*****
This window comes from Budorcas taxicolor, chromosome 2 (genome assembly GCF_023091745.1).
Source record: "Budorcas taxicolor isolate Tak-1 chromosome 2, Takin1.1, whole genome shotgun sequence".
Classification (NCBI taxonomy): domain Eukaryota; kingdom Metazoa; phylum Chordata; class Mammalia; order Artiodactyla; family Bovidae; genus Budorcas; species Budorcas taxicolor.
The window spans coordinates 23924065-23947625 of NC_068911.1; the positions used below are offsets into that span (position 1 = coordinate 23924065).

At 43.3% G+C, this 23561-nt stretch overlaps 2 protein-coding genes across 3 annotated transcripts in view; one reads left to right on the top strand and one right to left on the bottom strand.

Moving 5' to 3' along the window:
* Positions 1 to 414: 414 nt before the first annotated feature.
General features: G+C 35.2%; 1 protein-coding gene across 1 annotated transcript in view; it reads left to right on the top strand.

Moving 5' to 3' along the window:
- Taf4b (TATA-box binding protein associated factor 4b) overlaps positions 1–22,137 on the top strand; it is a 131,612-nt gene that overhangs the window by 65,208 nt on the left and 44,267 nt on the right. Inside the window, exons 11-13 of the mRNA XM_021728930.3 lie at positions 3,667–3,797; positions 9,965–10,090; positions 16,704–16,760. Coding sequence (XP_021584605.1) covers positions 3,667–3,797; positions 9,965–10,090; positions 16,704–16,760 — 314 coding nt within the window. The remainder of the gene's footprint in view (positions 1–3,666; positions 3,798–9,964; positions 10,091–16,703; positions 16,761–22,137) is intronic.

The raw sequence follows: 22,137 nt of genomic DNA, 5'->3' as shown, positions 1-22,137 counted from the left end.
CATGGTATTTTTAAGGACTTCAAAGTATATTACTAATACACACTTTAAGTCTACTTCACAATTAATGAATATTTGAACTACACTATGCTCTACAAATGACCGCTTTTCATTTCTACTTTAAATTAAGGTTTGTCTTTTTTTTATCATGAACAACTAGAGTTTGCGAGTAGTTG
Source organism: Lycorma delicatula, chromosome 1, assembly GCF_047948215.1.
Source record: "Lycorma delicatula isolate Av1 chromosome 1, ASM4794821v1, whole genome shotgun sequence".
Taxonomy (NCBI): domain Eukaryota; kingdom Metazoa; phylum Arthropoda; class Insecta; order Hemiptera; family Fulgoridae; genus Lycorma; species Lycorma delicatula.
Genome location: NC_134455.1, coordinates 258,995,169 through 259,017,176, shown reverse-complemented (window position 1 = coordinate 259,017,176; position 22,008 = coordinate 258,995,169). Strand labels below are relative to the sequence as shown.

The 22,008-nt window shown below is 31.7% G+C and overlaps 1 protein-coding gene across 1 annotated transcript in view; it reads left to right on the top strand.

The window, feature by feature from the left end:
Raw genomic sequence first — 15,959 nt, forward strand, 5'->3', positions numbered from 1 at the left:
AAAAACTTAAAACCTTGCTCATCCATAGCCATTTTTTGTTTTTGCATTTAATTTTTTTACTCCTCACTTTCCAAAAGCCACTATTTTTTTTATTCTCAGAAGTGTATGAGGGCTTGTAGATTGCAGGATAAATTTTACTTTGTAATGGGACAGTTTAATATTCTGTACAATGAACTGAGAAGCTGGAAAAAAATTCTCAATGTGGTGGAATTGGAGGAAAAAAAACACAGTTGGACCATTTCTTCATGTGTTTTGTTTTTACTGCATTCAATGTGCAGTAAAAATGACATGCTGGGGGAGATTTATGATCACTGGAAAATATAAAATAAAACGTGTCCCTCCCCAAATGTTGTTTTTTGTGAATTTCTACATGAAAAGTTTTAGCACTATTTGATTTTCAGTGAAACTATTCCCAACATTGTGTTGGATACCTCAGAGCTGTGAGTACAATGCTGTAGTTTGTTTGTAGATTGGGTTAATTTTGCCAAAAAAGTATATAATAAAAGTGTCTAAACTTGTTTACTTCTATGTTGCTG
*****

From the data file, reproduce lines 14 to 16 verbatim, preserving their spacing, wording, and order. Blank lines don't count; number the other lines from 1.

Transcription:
Source record: "Lycorma delicatula isolate Av1 chromosome 1, ASM4794821v1, whole genome shotgun sequence".
Taxonomy (NCBI): domain Eukaryota; kingdom Metazoa; phylum Arthropoda; class Insecta; order Hemiptera; family Fulgoridae; genus Lycorma; species Lycorma delicatula.
Genome location: NC_134455.1, coordinates 258,995,169 through 259,017,176, shown reverse-complemented (window position 1 = coordinate 259,017,176; position 22,008 = coordinate 258,995,169). Strand labels below are relative to the sequence as shown.